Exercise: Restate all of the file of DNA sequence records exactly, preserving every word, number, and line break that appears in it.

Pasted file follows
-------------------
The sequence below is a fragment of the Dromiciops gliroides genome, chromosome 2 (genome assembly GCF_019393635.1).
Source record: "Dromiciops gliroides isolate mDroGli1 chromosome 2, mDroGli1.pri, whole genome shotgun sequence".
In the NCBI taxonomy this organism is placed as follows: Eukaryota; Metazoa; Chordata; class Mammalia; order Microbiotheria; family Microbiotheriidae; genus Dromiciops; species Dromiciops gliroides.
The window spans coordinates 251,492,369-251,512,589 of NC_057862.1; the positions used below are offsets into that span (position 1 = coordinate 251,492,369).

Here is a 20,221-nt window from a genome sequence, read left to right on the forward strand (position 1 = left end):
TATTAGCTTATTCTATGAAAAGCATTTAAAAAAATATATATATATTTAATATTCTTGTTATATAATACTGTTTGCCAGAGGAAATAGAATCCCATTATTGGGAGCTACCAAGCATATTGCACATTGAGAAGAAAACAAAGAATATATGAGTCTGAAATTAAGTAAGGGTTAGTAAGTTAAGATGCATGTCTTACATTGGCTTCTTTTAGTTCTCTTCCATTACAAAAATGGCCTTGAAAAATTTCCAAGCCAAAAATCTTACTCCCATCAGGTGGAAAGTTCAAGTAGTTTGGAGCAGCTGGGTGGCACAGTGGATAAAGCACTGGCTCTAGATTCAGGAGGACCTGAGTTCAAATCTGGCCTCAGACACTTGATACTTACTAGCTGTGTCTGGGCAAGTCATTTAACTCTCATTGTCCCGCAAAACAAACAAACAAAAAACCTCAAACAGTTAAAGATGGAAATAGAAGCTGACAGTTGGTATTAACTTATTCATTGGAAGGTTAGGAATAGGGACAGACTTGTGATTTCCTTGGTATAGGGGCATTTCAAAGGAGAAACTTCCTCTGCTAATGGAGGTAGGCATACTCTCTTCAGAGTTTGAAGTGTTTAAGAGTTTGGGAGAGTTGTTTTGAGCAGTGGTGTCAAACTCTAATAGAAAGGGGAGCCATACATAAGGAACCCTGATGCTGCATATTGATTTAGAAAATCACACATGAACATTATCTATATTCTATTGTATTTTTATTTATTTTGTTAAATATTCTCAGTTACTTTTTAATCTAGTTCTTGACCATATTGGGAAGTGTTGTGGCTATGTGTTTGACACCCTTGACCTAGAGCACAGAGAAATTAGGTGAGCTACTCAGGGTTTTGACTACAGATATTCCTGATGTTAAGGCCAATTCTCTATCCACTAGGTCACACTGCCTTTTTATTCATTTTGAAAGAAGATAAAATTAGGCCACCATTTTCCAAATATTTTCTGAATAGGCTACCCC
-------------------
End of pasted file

The sequence below is a fragment of the Dromiciops gliroides genome, chromosome 2 (genome assembly GCF_019393635.1).
Source record: "Dromiciops gliroides isolate mDroGli1 chromosome 2, mDroGli1.pri, whole genome shotgun sequence".
In the NCBI taxonomy this organism is placed as follows: Eukaryota; Metazoa; Chordata; class Mammalia; order Microbiotheria; family Microbiotheriidae; genus Dromiciops; species Dromiciops gliroides.
The window spans coordinates 251,492,369-251,512,589 of NC_057862.1; the positions used below are offsets into that span (position 1 = coordinate 251,492,369).

Here is a 20,221-nt window from a genome sequence, read left to right on the forward strand (position 1 = left end):
TATTAGCTTATTCTATGAAAAGCATTTAAAAAAATATATATATATTTAATATTCTTGTTATATAATACTGTTTGCCAGAGGAAATAGAATCCCATTATTGGGAGCTACCAAGCATATTGCACATTGAGAAGAAAACAAAGAATATATGAGTCTGAAATTAAGTAAGGGTTAGTAAGTTAAGATGCATGTCTTACATTGGCTTCTTTTAGTTCTCTTCCATTACAAAAATGGCCTTGAAAAATTTCCAAGCCAAAAATCTTACTCCCATCAGGTGGAAAGTTCAAGTAGTTTGGAGCAGCTGGGTGGCACAGTGGATAAAGCACTGGCTCTAGATTCAGGAGGACCTGAGTTCAAATCTGGCCTCAGACACTTGATACTTACTAGCTGTGTCTGGGCAAGTCATTTAACTCTCATTGTCCCGCAAAACAAACAAACAAAAAACCTCAAACAGTTAAAGATGGAAATAGAAGCTGACAGTTGGTATTAACTTATTCATTGGAAGGTTAGGAATAGGGACAGACTTGTGATTTCCTTGGTATAGGGGCATTTCAAAGGAGAAACTTCCTCTGCTAATGGAGGTAGGCATACTCTCTTCAGAGTTTGAAGTGTTTAAGAGTTTGGGAGAGTTGTTTTGAGCAGTGGTGTCAAACTCTAATAGAAAGGGGAGCCATACATAAGGAACCCTGATGCTGCATATTGATTTAGAAAATCACACATGAACATTATCTATATTCTATTGTATTTTTATTTATTTTGTTAAATATTCTCAGTTACTTTTTAATCTAGTTCTTGACCATATTGGGAAGTGTTGTGGCTATGTGTTTGACACCCTTGACCTAGAGCACAGAGAAATTAGGTGAGCTACTCAGGGTTTTGACTACAGATATTCCTGATGTTAAGGCCAATTCTCTATCCACTAGGTCACACTGCCTTTTTATTCATTTTGAAAGAAGATAAAATTAGGCCACCATTTTCCAAATATTTTCTGAATAGGCTACCCC